Nearly One-Fourth of LA’s Office Space Is Empty

The amount of available space is at its highest point in decade, as leasing activity halves from pre-pandemic levels

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UPDATED: The Los Angeles office market is becoming a ghost town.

The amount of available space is up to a new high of almost 24 percent — the highest mark since 2009 — reaching 51 million square feet, according to a new report from Savills. Office leasing in the first quarter this year totaled 2 million square feet in the first three months of 2021, which is about half the amount signed in the same period last year. 

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The spike in available space is largely due to the pandemic-induced influx of sublease space, which jumped almost 91 percent to more than 9 million square feet since the outbreak of coronavirus, according to the report. An active short-term development pipeline is also adding new direct space to the total inventory. Further, “shadow” availability — space which is available but not currently advertised — will be a bigger issue this year.

Despite the rise in empty space, average asking rents actually increased to $3.85 per square foot per month, up 3 percent over last quarter. Class A asking rent is up to $4.07 per square foot. 

Savills’ report explains that the current asking rents are elevated and misleading, as landlords will have to be aggressive in securing tenants this year. L.A.’s office market will remain favorable for tenants for at least the next 18-24 months, with downward pressure on rents, and their options at office space will “remain abundant as the market continues to see a rise in both sublease and direct availabilities,” the report said. 

Tenant touring increased in the first quarter. As the economy reopens and the vaccine rolls out, leasing demand and activity are expected to follow, although it will resume slowly, the report said. A superfluity of office space has returned to the market in the past year and it will take a long time to work through the supply-demand imbalance. But with pent-up consumer demand and federal stimulus on the way, the overall economy is set to grow significantly in the second half of the year.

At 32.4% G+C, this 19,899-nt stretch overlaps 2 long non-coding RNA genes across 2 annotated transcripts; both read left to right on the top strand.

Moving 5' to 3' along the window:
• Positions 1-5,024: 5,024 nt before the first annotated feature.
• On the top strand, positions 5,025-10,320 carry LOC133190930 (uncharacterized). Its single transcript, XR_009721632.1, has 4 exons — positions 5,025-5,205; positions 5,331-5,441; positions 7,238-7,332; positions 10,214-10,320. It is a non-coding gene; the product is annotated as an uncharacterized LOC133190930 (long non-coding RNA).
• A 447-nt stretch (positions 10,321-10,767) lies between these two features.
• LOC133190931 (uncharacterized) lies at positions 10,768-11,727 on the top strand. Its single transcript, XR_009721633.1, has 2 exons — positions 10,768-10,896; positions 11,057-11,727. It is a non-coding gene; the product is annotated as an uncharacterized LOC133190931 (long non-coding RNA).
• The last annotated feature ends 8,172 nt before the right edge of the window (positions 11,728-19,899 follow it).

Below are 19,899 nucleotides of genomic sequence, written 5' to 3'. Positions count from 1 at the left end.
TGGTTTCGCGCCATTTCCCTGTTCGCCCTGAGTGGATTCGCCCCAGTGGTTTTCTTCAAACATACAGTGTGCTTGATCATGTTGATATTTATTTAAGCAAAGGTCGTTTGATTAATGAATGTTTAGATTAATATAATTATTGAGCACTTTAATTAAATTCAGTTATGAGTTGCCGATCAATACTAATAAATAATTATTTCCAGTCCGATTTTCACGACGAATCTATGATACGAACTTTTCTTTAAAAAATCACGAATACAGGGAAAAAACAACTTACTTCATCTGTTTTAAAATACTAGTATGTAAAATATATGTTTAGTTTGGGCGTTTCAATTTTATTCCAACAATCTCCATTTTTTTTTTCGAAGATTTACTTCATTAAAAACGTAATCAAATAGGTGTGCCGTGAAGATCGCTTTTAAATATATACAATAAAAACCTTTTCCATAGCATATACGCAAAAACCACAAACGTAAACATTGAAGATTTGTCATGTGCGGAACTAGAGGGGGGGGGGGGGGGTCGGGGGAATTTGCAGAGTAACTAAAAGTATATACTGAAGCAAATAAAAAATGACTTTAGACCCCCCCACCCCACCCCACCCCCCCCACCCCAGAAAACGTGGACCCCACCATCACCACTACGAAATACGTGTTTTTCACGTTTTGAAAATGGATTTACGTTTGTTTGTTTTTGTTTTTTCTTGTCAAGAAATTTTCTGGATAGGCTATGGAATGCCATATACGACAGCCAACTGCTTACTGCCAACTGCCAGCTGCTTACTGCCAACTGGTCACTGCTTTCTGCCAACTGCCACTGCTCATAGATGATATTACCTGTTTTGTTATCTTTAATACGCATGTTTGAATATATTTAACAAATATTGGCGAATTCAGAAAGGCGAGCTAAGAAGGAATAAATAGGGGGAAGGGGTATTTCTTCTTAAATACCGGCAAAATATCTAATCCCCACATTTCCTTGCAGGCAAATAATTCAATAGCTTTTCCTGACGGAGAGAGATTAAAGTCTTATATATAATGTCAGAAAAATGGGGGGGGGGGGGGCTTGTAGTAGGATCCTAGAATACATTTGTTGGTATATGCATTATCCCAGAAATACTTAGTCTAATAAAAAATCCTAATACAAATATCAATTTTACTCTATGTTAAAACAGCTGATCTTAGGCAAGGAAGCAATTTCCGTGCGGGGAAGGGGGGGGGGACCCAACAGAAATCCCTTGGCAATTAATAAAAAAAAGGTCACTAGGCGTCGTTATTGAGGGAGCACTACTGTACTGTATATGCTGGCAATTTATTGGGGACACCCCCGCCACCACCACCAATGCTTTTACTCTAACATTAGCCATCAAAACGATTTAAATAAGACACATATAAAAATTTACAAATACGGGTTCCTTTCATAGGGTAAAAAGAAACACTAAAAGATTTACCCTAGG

The office sector is still handcuffed by restrictions and suffering the pandemic ramifications. Most of California was still under the strictest stay-at-home orders when the quarter started and, even as those have relaxed for other sectors, state guidance maintains that office workers should continue to work remotely to continue controlling the spread of coronavirus.

Surely, many office tenants are thinking about switching to more remote work, even after the full rollout of the vaccine. But major tech and media employers — which bolster L.A.’s market — are reopening their doors soon. For example, Google is bringing employers back this month.

Beyond Meat’s lease at Hackman Capital Partners’ redevelopment in El Segundo led the quarter for largest lease. The County of L.A.’s leases in the South Bay and in Alhambra were its second- and fifth-largest, respectively. Belkin International‘s move to El Segundo was the county’s fourth-largest.

The Burbank media hub, which is home to entertainment companies like Netflix and Disney, has the lowest availability at 7.8 percent. Downtown L.A. is up to 27.7 percent, while Hollywood is up to almost 30 percent availability. 

 

Correction: A previous version of this article incorrectly equated “availability” with the market’s vacancy rate. Rather, available inventory is the sum of sublease space and vacant space.